Is Carlos Correa using the Twins as leverage with Mets?

Josh Hill
NEW YORK, NY - SEPTEMBER 08: Carlos Correa #4 of the Minnesota Twins bats and hits a home run against the New York Yankees on September 8, 2022 at Yankee Stadium in New York, New York. (Photo by Brace Hemmelgarn/Minnesota Twins/Getty Images)
NEW YORK, NY - SEPTEMBER 08: Carlos Correa #4 of the Minnesota Twins bats and hits a home run against the New York Yankees on September 8, 2022 at Yankee Stadium in New York, New York. (Photo by Brace Hemmelgarn/Minnesota Twins/Getty Images) /
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The calendar has officially turned over to a new year, but Carlos Correa still hasn’t put pen to paper on a new contract somewhere in baseball.

It’s the somewhere that has once again become important as Correa’s deal with the New York Mets is in danger of falling through just like it did with the San Francisco Giants.

And once again, the Minnesota Twins are circling below the chaos.

Late Thursday night, Jon Heyman and Greg Joyce from the New York Post reported that the Twins had been ‘in some contact’ with Correa’s agent, Scott Boras, amid the faltering deal in Queens.

“Two weeks into the discussions, the unresolved issues have at least led Correa’s agent Scott Boras to check in with other teams. The incumbent Twins, who know Correa best and offered close to $285 million over 10 years, were one of the teams in some contact with Boras,” Heyman and Joyce reported.

For what it’s worth, someone close to the Mets made sure to mentioned that Steve Cohen would essentially stop at nothing to make sure a deal happens and he isn’t burned like the Giants were.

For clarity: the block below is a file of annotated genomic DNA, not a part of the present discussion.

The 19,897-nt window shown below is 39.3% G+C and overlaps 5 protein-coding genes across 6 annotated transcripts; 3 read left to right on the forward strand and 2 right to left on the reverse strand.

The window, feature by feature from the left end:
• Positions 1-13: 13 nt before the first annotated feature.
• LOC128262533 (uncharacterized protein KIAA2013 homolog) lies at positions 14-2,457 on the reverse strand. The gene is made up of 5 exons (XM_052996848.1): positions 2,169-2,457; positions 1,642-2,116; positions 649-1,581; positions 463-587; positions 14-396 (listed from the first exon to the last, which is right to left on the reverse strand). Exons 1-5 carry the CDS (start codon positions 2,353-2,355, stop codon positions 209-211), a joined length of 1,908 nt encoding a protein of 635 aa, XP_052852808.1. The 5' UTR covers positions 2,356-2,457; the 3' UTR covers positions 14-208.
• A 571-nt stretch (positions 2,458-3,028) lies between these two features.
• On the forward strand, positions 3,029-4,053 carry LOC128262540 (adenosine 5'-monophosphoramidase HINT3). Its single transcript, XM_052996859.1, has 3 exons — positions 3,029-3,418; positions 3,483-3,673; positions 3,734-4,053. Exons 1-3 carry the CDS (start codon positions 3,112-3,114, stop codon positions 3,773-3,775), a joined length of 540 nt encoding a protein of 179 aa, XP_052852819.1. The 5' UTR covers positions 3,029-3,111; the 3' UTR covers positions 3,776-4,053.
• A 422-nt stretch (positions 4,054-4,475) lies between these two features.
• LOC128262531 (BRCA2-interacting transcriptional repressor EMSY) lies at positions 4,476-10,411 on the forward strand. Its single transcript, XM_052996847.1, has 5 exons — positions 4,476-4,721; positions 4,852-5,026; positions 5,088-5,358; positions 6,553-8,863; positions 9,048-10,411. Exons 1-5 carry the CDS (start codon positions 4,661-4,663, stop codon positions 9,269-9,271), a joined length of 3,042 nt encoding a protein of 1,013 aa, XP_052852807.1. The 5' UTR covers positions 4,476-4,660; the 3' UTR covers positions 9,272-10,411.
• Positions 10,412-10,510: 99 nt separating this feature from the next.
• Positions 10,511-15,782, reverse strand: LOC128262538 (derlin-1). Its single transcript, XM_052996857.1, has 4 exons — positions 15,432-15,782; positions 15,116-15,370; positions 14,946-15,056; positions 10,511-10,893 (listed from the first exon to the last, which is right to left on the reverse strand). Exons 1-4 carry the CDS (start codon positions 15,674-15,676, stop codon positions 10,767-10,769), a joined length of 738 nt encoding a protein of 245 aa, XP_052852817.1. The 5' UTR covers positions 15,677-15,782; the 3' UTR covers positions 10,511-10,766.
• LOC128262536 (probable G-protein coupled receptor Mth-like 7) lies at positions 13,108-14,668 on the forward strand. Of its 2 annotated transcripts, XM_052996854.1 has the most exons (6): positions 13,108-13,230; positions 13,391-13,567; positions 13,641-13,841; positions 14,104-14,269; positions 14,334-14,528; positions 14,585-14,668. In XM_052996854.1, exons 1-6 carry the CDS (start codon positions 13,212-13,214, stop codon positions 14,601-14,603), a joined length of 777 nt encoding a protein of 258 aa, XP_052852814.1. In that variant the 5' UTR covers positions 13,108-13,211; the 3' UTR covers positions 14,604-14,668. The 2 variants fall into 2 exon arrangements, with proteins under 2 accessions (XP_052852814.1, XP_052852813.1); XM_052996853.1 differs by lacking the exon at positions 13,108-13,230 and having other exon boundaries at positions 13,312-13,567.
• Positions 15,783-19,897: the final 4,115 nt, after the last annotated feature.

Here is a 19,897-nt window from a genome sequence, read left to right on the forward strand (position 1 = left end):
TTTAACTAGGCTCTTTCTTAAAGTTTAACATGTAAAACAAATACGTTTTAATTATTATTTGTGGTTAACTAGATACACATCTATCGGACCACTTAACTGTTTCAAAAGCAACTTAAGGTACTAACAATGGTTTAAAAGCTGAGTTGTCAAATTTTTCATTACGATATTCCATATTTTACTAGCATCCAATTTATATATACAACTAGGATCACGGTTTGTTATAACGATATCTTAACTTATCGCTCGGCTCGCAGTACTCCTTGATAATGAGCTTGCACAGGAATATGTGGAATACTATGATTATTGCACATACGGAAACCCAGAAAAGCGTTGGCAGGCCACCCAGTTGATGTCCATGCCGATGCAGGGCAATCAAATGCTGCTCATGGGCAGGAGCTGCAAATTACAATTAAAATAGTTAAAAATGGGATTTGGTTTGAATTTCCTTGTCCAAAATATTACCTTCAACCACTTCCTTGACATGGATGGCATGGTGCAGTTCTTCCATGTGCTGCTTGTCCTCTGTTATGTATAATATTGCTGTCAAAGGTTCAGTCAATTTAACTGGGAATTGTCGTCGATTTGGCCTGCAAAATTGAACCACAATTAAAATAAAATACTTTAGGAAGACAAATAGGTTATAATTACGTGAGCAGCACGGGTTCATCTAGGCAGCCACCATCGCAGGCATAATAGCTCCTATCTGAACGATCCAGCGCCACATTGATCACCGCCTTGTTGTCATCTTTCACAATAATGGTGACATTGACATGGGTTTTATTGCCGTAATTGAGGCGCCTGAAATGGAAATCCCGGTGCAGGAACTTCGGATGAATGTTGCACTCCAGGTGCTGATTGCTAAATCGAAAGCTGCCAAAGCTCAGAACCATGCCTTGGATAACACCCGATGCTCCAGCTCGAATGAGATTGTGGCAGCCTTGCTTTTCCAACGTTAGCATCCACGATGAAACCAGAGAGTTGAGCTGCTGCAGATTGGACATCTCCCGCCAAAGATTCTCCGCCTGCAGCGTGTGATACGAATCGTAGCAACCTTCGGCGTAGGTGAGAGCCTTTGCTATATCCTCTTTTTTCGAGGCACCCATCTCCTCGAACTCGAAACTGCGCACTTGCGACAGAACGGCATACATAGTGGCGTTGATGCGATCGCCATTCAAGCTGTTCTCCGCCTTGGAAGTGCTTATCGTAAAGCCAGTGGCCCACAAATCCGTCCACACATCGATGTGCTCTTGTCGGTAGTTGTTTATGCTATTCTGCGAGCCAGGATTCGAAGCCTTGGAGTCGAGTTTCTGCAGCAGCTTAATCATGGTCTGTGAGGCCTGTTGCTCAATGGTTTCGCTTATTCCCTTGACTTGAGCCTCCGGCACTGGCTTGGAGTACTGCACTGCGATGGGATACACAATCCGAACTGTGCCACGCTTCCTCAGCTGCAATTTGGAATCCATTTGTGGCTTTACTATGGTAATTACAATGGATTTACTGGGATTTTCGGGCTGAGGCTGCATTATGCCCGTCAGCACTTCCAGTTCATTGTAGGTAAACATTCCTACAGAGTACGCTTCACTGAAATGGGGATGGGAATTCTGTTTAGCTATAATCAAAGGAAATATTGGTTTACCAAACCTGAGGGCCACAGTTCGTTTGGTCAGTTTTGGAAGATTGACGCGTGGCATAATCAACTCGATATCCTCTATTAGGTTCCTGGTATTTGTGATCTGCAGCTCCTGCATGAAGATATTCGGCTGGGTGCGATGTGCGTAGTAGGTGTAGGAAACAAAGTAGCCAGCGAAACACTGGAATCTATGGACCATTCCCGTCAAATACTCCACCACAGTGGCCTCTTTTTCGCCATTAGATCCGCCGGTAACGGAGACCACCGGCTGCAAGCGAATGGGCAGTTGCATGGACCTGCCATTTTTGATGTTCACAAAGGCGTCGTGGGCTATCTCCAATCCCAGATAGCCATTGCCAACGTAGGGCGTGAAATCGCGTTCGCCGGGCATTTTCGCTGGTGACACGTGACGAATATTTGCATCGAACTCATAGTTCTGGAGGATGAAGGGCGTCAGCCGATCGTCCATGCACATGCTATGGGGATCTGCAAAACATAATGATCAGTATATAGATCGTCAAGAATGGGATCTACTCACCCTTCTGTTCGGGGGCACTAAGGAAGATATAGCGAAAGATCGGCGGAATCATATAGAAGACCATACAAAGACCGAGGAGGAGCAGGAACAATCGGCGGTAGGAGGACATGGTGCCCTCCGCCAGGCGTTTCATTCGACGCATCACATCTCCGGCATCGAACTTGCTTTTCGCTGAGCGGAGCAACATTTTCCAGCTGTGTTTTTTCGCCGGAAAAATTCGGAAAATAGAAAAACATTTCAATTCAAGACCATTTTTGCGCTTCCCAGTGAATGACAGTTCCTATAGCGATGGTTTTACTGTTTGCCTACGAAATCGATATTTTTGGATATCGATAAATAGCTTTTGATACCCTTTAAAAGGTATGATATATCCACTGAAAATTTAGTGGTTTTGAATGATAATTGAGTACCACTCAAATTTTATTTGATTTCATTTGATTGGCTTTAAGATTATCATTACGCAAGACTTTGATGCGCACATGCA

With reports that the Twins are once again in the running to sign Correa this offseason, fans have to beg the question of whether or not Minnesota is being used as leverage — again.

MLB Rumors: Is Carlos Correa using the Twins as leverage?

All indications seem to point toward that being the fact the first time around.

Minnesota offered Correa a very reasonable 10-year, $285 million contract back in December that would have gone down as the largest the franchise has ever handed out. Instead of taking that deal, after naming the Twins as finalists and making it appear as though they may be front runners, Correa accepted a 13-year, $350 million deal with the Giants.

For all that Correa made about how much he loved playing in Minnesota and wanted to come back, and to have the franchise offer him single largest deal in club history, it amounted to absolutely nothing.

Well, that’s not true. It amounted in a deal to take to the Giants and see if they could match, which is likely what happened. There’s no documented reporting that Boras did this, but he’s perhaps the best sports agent working — if not among the best ever — and if a writer and fan can think of that idea then Boras is probably ten steps ahead.

The point is, it doesn’t take a genius to see that the Twins are prime candidate to be used as leverage in these situations and it once again seems as though Minnesota’s involvement in a Correa deal is as a chip on the table rather than a card in anyone’s hand. The situation is still developing, and there’s still an outside chance that a deal with the Mets falls apart and Minnesota ends up with Correa when the music stops.

But it’s hard to get excited about being a third or fourth option (if you count going to the Mets twice), and difficult to see mention of the Twins in the latest rumors as anything more than further leverage to make a deal in New York happen.

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